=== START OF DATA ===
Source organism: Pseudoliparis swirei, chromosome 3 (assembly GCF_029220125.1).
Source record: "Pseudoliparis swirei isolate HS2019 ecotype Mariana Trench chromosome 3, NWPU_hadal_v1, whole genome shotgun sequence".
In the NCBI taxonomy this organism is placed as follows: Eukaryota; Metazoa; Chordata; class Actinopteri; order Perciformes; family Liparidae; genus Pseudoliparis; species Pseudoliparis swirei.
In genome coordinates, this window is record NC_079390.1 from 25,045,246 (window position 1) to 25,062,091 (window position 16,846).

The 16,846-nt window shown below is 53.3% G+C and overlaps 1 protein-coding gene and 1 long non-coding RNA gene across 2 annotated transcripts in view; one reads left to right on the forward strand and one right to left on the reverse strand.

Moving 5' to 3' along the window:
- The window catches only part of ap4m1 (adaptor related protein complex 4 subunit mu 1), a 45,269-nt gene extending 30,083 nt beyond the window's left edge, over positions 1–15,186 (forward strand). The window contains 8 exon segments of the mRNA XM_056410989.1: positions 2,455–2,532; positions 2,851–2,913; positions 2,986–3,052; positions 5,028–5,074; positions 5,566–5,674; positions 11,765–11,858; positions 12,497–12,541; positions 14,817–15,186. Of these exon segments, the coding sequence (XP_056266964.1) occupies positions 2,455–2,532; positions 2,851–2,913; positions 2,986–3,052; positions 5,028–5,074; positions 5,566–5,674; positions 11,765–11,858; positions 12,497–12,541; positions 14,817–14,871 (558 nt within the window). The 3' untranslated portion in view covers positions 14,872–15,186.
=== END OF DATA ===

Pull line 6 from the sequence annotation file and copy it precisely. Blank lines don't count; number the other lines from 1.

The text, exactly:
Moving 5' to 3' along the window: